Girl Power - Kellee & Vivi Barnes
One of the things that brought Jen and myself together is our love of books that empower girls by having a female protagonist that is strong in every sense of the word. As a young girl, I wanted to see girls in my literature that showed me that I could be whatever I wanted to be. I found these girls in books starting with Matilda then The Baby-Sitter's Club, Charlotte Doyle, and The Witch of Blackbird Pond. I also searched for these woman in non-fiction books liked Prozac Nation and The Diary of Anne Frank. This love of stories that celebrates the ability of girls has continued into adulthood with my love of
Hurt Go Happy, Graceling, Shine, Uglies, and Airborn.
I am continually searching, finding, and sharing books that have these role models. I recently read a book Olivia Twisted by Vivi Barnes which is a modern retelling of Oliver Twist, but with a female protagonist and she embodies girl power. Here is Vivi sharing why these characters are so important in
literature and who has inspired her:
One of my favorite characteristics of young adult novels is the strength of the female protagonist. It’s not even a symbol of today’s times. Consider the strength of the girls in Little Women, the resolve of Jane Eyre, the sharp wit of Beatrice in Shakespeare’s Much Ado About Nothing. These women set the framework for Katniss, Hermione, and so many other kick-butt heroines in today’s literature.
Though she certainly has her moments of strength, Bella from Twilight has arguably become synonymous with weakness. I know that my crit partners have slashed certain lines that sound “too Bella.” An author would be hard-pressed to get an agent or publisher interested in a female protagonist who can’t hold her own, who doesn’t stand strong in the face of adversity.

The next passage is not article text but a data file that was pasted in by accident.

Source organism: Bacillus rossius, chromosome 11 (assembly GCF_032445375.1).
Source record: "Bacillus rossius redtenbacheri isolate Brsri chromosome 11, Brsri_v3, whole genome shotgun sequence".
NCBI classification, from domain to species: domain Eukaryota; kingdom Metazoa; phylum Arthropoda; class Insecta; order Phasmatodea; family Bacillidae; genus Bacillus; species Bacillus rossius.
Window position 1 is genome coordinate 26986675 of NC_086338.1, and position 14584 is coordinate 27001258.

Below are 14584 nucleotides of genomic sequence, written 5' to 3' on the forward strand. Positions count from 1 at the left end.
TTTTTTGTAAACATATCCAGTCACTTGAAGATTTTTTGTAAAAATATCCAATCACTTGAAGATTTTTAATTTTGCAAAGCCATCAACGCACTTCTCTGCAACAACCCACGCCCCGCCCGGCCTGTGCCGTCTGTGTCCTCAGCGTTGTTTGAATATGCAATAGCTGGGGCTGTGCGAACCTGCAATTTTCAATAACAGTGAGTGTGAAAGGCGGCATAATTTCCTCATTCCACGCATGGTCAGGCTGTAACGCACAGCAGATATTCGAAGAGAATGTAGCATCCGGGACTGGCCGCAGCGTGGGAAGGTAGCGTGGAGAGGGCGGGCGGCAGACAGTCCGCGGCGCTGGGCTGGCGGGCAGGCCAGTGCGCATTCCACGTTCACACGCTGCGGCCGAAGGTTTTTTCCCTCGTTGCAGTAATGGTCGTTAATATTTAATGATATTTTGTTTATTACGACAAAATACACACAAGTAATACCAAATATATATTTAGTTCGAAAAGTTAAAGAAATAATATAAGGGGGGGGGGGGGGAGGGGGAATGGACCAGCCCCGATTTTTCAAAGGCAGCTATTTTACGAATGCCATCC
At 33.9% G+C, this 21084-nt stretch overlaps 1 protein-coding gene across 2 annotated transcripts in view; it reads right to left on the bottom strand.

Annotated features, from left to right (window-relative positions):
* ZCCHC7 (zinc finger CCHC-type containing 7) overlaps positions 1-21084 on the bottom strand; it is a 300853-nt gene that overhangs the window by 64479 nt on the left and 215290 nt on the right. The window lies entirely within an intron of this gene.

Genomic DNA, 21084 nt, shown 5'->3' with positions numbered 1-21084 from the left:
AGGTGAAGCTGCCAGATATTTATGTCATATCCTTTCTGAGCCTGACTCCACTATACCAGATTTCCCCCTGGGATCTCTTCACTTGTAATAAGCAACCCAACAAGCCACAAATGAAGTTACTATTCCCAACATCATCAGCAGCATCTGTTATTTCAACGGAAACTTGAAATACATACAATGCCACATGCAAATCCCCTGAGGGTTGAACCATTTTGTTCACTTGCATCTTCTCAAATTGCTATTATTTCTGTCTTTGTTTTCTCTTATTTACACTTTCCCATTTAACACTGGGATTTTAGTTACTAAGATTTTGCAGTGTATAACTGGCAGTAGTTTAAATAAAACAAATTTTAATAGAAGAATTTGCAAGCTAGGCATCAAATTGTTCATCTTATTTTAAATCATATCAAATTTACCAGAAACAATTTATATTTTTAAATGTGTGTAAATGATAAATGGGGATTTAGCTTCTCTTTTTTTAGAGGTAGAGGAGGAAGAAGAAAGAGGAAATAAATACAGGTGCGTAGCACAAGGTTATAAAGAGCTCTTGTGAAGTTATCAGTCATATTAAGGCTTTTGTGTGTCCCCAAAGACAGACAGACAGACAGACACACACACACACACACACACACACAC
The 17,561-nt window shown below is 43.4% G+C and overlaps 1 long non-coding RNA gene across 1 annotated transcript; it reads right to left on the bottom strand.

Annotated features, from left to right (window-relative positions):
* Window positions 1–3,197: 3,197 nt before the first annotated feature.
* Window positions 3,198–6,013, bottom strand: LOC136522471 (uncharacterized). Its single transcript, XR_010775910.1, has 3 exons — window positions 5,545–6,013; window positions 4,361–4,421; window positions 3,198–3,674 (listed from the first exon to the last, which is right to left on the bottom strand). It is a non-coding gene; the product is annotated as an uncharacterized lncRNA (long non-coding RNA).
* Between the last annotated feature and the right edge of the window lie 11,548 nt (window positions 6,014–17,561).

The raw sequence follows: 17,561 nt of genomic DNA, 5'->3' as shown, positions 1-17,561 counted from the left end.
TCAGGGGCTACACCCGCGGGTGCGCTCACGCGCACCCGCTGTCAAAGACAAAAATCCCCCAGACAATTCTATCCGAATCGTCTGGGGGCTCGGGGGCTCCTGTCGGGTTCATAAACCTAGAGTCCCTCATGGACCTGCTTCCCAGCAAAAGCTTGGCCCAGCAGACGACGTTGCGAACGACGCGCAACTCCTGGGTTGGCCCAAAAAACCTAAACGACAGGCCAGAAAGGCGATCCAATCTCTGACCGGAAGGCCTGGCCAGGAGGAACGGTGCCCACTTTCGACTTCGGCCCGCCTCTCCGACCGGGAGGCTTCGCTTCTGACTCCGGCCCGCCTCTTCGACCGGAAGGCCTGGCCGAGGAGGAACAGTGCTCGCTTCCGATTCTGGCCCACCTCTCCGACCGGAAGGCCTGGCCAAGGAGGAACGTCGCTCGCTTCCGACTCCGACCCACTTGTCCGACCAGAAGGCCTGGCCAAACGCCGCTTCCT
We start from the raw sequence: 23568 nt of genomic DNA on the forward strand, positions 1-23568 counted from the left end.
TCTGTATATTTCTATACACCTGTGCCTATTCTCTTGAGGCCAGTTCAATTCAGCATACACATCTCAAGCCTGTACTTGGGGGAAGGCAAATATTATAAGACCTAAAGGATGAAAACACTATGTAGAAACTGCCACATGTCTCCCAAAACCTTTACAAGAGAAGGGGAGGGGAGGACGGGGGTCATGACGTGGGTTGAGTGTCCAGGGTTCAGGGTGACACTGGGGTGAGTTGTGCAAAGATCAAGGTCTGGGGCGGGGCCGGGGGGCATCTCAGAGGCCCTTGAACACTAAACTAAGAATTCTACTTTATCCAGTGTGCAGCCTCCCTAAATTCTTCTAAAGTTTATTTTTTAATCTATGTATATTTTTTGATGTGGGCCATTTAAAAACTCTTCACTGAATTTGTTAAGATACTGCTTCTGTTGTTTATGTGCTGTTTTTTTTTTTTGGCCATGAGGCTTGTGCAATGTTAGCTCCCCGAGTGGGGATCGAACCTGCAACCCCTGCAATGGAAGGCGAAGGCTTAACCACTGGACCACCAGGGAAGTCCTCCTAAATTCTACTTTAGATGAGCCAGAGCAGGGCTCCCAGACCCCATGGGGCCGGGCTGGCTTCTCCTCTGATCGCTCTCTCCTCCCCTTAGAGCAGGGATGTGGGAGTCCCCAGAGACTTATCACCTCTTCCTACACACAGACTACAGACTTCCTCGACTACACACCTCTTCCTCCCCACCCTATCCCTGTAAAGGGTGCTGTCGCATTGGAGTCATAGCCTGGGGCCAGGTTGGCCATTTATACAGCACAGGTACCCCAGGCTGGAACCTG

Sometimes a character appears weak until one delves into their motivations, which seems too often be family. It is the obvious strong character who is the outward challenger of society; but just as important is the woman who allows herself to be challenged in order to keep someone else safe. One of my favorite examples is Nancy from Oliver Twist. As the impoverished prostitute girlfriend of the terrible and abusive Bill Sykes, one could consider her weak until you consider how she betrayed her violent boyfriend and put her life at risk—and indeed was murdered—in her attempt to save the innocent Oliver and get him to his family. She was a person who fought in the end against the way society shaped her. I always admired Nancy, which is one of the reasons I turned her into the caring mother figure of the gang of hackers in Olivia Twisted. She epitomizes girl power in an unusual way!
Translating this to real life, I recently read an article in our newspaper about how Florida Atlantic University just promoted the cheerleading coach to director of football operations, not a role women typically hold. I was thrilled to see that the trail is being blazed for our future women leaders, and I’m pleased that literature continues the trend of creating strong female roles for our girls to emulate.
Go girl power!
It is so important that girls see these role models in real life as well as literature! Thank you Vivi for being part of our series! I have loved celebrating the power of woman with you all and
cannot wait to continue this series through next week!